ACTA UNIVERSITATIS AGRICULTURAE ET SILVICULTURAE MENDELIANAE BRUNENSIS SBORNÍK MENDELOVY ZEMĚDĚLSKÉ A LESNICKÉ UNIVERZITY V BRNĚ - PDF

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ACTA UNIVERSITATIS AGRICULTURAE ET SILVICULTURAE MENDELIANAE BRUNENSIS SBORNÍK MENDELOVY ZEMĚDĚLSKÉ A LESNICKÉ UNIVERZITY V BRNĚ Ročník LIII 10 Číslo 3, 2005 Spatial distribution and relationship between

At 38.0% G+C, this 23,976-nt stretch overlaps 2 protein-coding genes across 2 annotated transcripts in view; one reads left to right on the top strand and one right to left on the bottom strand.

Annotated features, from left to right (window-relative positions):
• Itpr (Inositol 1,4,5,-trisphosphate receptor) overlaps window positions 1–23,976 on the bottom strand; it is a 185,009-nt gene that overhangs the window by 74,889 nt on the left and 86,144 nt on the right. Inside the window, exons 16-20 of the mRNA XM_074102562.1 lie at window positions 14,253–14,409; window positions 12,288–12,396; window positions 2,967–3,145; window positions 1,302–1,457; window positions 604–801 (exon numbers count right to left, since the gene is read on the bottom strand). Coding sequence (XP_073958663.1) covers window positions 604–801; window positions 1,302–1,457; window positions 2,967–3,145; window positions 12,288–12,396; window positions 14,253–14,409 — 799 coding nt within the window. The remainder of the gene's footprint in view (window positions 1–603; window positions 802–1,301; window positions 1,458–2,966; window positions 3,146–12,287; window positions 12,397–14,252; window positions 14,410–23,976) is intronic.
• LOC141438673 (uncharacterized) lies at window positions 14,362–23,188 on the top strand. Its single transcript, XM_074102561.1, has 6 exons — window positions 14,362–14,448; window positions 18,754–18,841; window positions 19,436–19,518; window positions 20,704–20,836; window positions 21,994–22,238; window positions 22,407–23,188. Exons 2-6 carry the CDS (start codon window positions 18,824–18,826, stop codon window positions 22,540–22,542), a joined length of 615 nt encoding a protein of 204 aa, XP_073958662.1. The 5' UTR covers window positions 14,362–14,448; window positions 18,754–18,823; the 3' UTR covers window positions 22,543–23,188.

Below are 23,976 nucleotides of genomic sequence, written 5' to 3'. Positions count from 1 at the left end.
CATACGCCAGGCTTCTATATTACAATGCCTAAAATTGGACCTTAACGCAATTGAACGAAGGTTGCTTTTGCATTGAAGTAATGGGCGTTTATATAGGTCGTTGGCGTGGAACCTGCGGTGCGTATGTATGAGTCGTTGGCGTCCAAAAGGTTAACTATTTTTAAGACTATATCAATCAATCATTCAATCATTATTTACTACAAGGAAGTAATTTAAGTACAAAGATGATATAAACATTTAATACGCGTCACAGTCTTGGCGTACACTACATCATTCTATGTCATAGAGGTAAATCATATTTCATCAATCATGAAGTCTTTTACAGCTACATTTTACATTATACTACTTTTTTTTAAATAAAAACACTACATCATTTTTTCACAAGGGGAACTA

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ACTA UNIVERSITATIS AGRICULTURAE ET SILVICULTURAE MENDELIANAE BRUNENSIS SBORNÍK MENDELOVY ZEMĚDĚLSKÉ A LESNICKÉ UNIVERZITY V BRNĚ Ročník LIII 10 Číslo 3, 2005 Spatial distribution and relationship between sustainable development measures in EU countries H. Letkovičová Received: March 4, 2005 Abstract LETKOVIČOVÁ, H.: Spatial distribution and relationship between sustainable development measures in EU countries. Acta univ. agric. et silvic. Mendel. Brun., 2005, LIII, No. 3, pp Since the Rio Earth Summit sustainable development involving environmental, economic or human issues has been set as an important goal. There are a lot of measures that try to reach the Summit aim, among others Environmental Sustainability Index (ESI) and Human Development Index (HDI). The aim of presented article is to bring more light into the spatial distribution of ESI and HDI in EU countries and find relevant relationship between these two indices. environmental sustainability index, human development index, EU, quantitative methods Whether environmental conditions improve as a direct result of improvements in economic or human development or whether economic or human development put pressure on the environment, or whether there are even more complicated relationships between economic, human and environmental outcomes are questions that lie at the heart of major policy debates. Since the 1992 Rio Earth Summit, sustainable development involving environmental, economic or human issues has been embraced as an important goal. In order to measure sustainable development, many scientists and researchers have made efforts to establish measurement systems comprising, among others, Environmental Sustainability Index (ESI) or Human Development Index (HDI). ESI and HDI differ in included data sets. Both of them, nevertheless to reach the same aim, have different priorities described below. Moreover, there are few authors demanding to make these indices more general. For example, Sagar and Najam (1999) indicated the basic concept of human development seems to have become stagnant and need changes evolving and improved conception of human development that better reflects current global realities and future global aspirations. Ogwang and Abdou (2003) paper suggested an alternative weighting scheme how should all the three components of HDI retained. In addition, Morse (2003) asked for modifying existing HDI to take on board wider issues of sustainability, concrete to include environmental and resource-consumption dimensions. ESI, for example, was used to measure the sustainable development of Shandong in China; resulting Shandong is still far from a position of sustainable development (Cui et al, 2004). Qizilbash (2001) in his article recognized two values of human development, involving equity and well-being, which can according to her conflict. The potential conflict suggests that countries, which are doing well in terms of well-being may perform badly on environment concerns. He monitored linkages between human development and environmental protection. Moldan (1996) analysed the main dimensions of sustainable development, among others HDI, rela- 87 88 H. Letkovičová tionships between ecology and economy, eco-efficiency, or ecosphere and its services. We have decided to bring more light into that dispute and therefore, to evaluate relationship between composed indices of ESI and HDI in view of space. Material and Methods ESI is a project conducted jointly by Yale University, Columbia University, and the World Economic Forum started with the Pilot report formally released in Davos (Switzerland) at the annual meeting of the World Economic Forum in ESI 2002 measures overall progress toward environmental sustainability for 142 countries in total. Environmental sustainability is measured through 20 indicators, each of which combines two to eight variables, for a total of 68 underlying data sets. The ESI tracks relative success for each country in five core components (Table I): (1) the state of the Environmental Systems, such as air, soil, ecosystems, and water; (2) the Stresses on those systems, in the form of pollution and exploitation levels; (3) the Human Vulnerability to environmental change in the form of loss of food resources or exposure to environmental diseases; (4) the Social and Institutional Capacity to cope with environmental challenges; and, (5) the ability to respond to the demands of Global Stewardship by cooperating in collective efforts to conserve international environmental resources such as the atmosphere. Environmental sustainability is defined as the ability to produce high levels of performance on each of these dimensions in a lasting manner. These five dimensions are referred as the core components of environmental sustainability. I: ESI core components Component Environmental Systems Reducing Environmental Stresses Reducing Human Vulnerability Social and Institutional Capacity Global Stewardship Logic A country is environmentally sustainable to the extent that its vital environmental systems are maintained at healthy levels, and to the extent to which levels are improving rather than deteriorating. A country is environmentally sustainable if the levels of anthropogenic stress are low enough to engender no demonstrable harm to its environmental systems. A country is environmentally sustainable to the extent that people and social systems are not vulnerable (in the way of basic needs such as health and nutrition) to environmental disturbances; becoming less vulnerable is a sign that a society is on a track to greater sustainability. A country is environmentally sustainable to the extent that it has in place institutions and underlying social patterns of skills, attitudes, and networks that foster effective responses to environmental challenges. A country is environmentally sustainable if it cooperates with other countries to manage common environmental problems, and if it reduces negative transboundary environmental impacts on other countries to levels that cause no serious harm. Source: 2002 Environmental Sustainability Index Main Report, p. 5 Each indicator, in turn, has associated with it a number of variables that are empirically measured. The choice of variables was driven by a consideration of a number of factors including: country coverage, the recency of the data, direct relevance to the phenomenon that the indicators are intended to measure and quality. To calculate the Environmental Sustainability Index we averaged the values of the 20 indicators and calculated a standard normal percentile for each country. Higher ESI means better environment conditions. The ESI combines measures of current conditions, pressures on those conditions, human impacts and social responses because these factors collectively constitute the most effective metrics for gauging the prospects for long-term environmental sustainability. The ESI permits cross-national comparisons of environmental sustainability in a systematic and quantitative way. ESI 2002 data were obtained from the 2002 Environmental Sustainability Index Report. Human development is about creating an environ- Spatial distribution and relationship between sustainable development measures in EU countries 89 ment in which people can develop their full potential and lead productive, creative lives in accord with their needs and interests. The most basic capabilities for human development are to lead long and healthy lives, to be knowledgeable, to have access to the resources needed for a decent standard of living and to be able to participate in the life of the community. Composite measures of economic development The Human Development Report has been published by the United Nations each year since It is an independent report that is commissioned by the United Nations Development Programme (UNDP). The report contains detailed statistical information on economic and social development indicators for almost every country in the world. One of them is the Human Development Index (HDI), a summary composite index scaled between 0 and 1 that measures a country s average achievements in three basic aspects of human development: longevity, knowledge, and a decent standard of living. Longevity is measured by life expectancy at birth; knowledge is measured by a combination of the adult literacy rate and the combined primary, secondary, and tertiary gross enrolment ratio; and standard of living by GDP per capita. Higher index value means better HDI performance. HDI 2002 data were obtained from the Human Development Report We will focus on 22 EU countries and year 2002 in our analysis; Cyprus, Luxemburg and Malta were dropped because of missing ESI data. To help facilitate relevant comparisons across countries with similar profiles, we have undertaken cluster analysis median method (Brian, 1993). Cluster analysis provides a basis for identifying similarities among countries across multiple heterogeneous dimensions. The result is not only to calculate exact number of clusters containing similar countries, but also dendrogram that depict process of clustering. Data has the spatial character what facilitates to use methods of spatial statistics, such as spatial autocorrelation and it s two most common Moran and Geary measures (Stehlíková, 2002). The relationship between ESI and HDI was proved by regression analysis. Model applicability was supported by Ramsey and White test, R Square or by testing of hypothesis about normal residuum distribution. Software package SAS and ArcView were used for the computations and picture depicting. Results and Discussion The cluster analysis performed on the ESI 2002 data set revealed 2 groups of countries that had distinctive pattern of result. The sharp jump in measure of median distance from 1,10 to 1,95 arises for two clusters; the optimal number of clusters is two (Fig. 1). That means there are two types of EU countries having similar ESI values. 1: ESI 2002 dendrogram H. Letkovičová 90 Figure 2 depicts EU countries that belong to these clusters. According to the results, countries Austria, Hungary, Slovakia, Latvia, Denmark, Lithuania, Portugal, France, Netherlands, Ireland, Spain, Estonia, Slovenia, Finland and Sweden create cluster that perform better in terms of ESI. Countries such as Belgium, Czech Republic, Greece, Germany, Italy, Poland and Great Britain create the second cluster that involves countries reaching lower ESI. Spatial autocorrelation test, using Moran and Geary coefficients, proved statistically significant positive spatial autocorrelation based on ESI data set. Positive spatial autocorrelation was also proved by test of spatial autocorrelation coefficients based on Monte Carlo simulations. The results submit there are continuous areas of countries that belong to particular clusters (Table II). 2: EU countries related to identified clusters according to ESI 2002 II: Spatial autocorrelation results for ESI and HDI Indicator I Moran C Geary ESI 2002 HDI 2002 coefficient 0,2513 0,5804 coefficient 0,5923 0,4029 Test based on randomisation P Z I 0,0349 0,0001 In case of HDI 2002 the cluster analysis also revealed 2 groups of countries having similar pattern. The biggest jump in measure of median distance from Test based on randomisation P Z C 0,0472 0,0104 0,59 to 1,29 occurred for two clusters; the optimal number of clusters is also two (Fig. 3). Spatial distribution and relationship between sustainable development measures in EU countries 91 3: HDI 2002 dendrogram Countries Austria, Finland, Ireland, Great Britain, Denmark, France, Belgium, Netherlands, Sweden, Germany, Italy, Spain, Greece, Portugal and Slovenia create the first cluster that reach the higher HDI valu- es. On the other hands, countries as Czech Republic, Estonia, Hungary, Poland, Lithuania, Slovakia and Latvia belong to the second cluster where the HDI values are significantly lower (Fig. 4). 4: EU countries related to identified clusters according to HDI 2002 92 H. Letkovičová Also the spatial autocorrelation test, using the same Moran and Geary coefficients and Monte Carlo simulations as mentioned above, proved statistically significant positive spatial autocorrelation based on HDI data set. That means there are continuous areas of countries that belong to particular clusters (Table II). Both indices should reach the same measurement aim to evaluate sustainability development from the environmental, economic or human perspective. As we already mentioned these indices have different variables involved into calculation of their composite forms. Some authors (Moldan, 1996; Qizilbash, 2001) have already monitored linkages between human development and environmental sustainability variables. Regression analysis admitted there is a positive correlation between ESI and HDI, pointing out increase in HDI returns better ESI values. Table III shows regression result as well as results of other tests that prove the model suitability. III: Regression analysis Dependent Variable ESI Ordinary Least Squares Estimates SSE DFE 21 MSE Root MSE SBC AIC Regress R-Square Total R-Square Normal Test Pr ChiSq Durbin-Watson Q and LM Tests for ARCH Disturbances Order Q Pr Q LM Pr LM Ramsey s RESET Test Power RESET Pr F The Equation to Estimate is ESI = F(c1(HDI)) Nonlinear OLS Parameter Estimates Approx Approx Parameter Estimate Std Err t Value Pr t c .0001 Heteroscedasticity Test Equation Test Statistic DF Pr ChiSq Variables ESI White s Test Cross of all vars Spatial distribution and relationship between sustainable development measures in EU countries 93 Conclusion Sustainable development comprising of environmental, economic or human variables is the matter of today s world discussions. There are various approaches how to measure sustainable development, depends on what is the primary focus of designed index. Presented article evaluated two measures of sustainable development - Environmental Sustainability Index (ESI) and Human Development Index (HDI). Spatial character of analysed data facilitated to use spatial statistics methods such as cluster analysis or spatial autocorrelation. According to the results there are two groups of EU countries for both monitored indices showing different pattern of similarity. Spatial autocorrelation indicated distribution of clusters comprising EU countries is not accidental. There was proved positive spatial autocorrelation suggesting there are continuous areas of countries that belong to particular clusters. Relationship between ESI and HDI observed positive correlation showing increase in HDI returns increase in ESI values. We can conclude ESI and HDI are mutually connected and improvement in human development also brings improvement in environmental area. SOUHRN Priestorová distribúcia a vzťah medzi ukazovateľmi trvaloudržateľného rozvoja v krajinách EU V súčasnosti sa venuje značná pozornosť otázkam trvaloudržateľného rozvoja, zahrňujúce ako aj environmentálne tak aj ekonomické či demografické premenné. Existujú viaceré miery trvaloudržateľného rozvoja, medzi ktoré patria aj Index environmentálnej udržateľnosti (ESI) či Index ľudského rozvoja (HDI), ktorých analýza je predmetom predkladanej práce. Cieľom práce je priestorové zhodnotenie oboch analyzovaných mier ako aj určenie ich vzájomné vzťahu. Priestorový charakter dát umožnil použiť metódy priestorovej štatistiky, regresnou analýzou sme hľadali definovanú závislosti ESI a HDI. Zluková analýza oboch mier trvaloudržateľného rozvoja potvrdila existenciu dvoch vyhranených zhlukov krajín EU. Priestorová autokorelácia ako aj samotná simulácia Monte Carlo potvrdila, že zhlukovanie krajín EU nie je náhodné. Jej pozitívny charakter naznačuje že kontinuálne územia zahrňujúce viacero krajín EU tvoria konkrétny zhluk. Regresná analýza preukázala pozitívnu závislosť medzi ESI a HDI. Obe miery sú navzájom prepojené a platí, že vyššie hodnoty v oblasti ľudského rozvoja podporujú aj lepšie výsledky v oblasti environmentálneho rozvoja. index environmentálnej udržateľnosti, index ľudského rozvoja, EU, kvantitatívne metódy REFERENCES MORSE, S.: Greening the United Nations Human Development Index? Sustainable Development 11 (4): NOV 2003 QIZILBASH, M.: Sustainable development: Concepts and rankings. Journal of Development Studies. 37 (3): FEB 2001 SAGAR, A.D. and NAJAM, A.: Shaping human development: which way next? Third World Quarterly 20 (4): AUG 1999 MOLDAN, B.: On the harmony between environmental protection and economic development. Sociologicky casopis 32 (3): CUI, Y.J. et al: Environmental sustainability index of Shandong province, China. International Journal of Sustainable Development and World Ecology 11 (3): SEP 2004 OGWANG, T. and ABDOU, A.: The choice of principal variables for computing some measures of human well-being. Social Indicators Research 64 (1): OCT 2003 Center for International Earth Science Information Network: 2002 Environmental Sustainability Index. United Nations Development Programme: Human Development Report BRIAN, S. E.: Cluster Analysis. John Wiley & Sons, 1993 p. 170 ISBN: STEHLIKOVA, B.: Priestorová štatistika. Nitra: ES SPU, 2002, s. 128 ISBN 94 H. Letkovičová Address Ing. Hana Letkovičová, Katedra štatitiky a operačného výskumu, Fakulta ekonomiky a manažmentu, Slovenská poľhohospodárska univerzita, Tr. A. Hlinku 2, Nitra, Sloveská republika,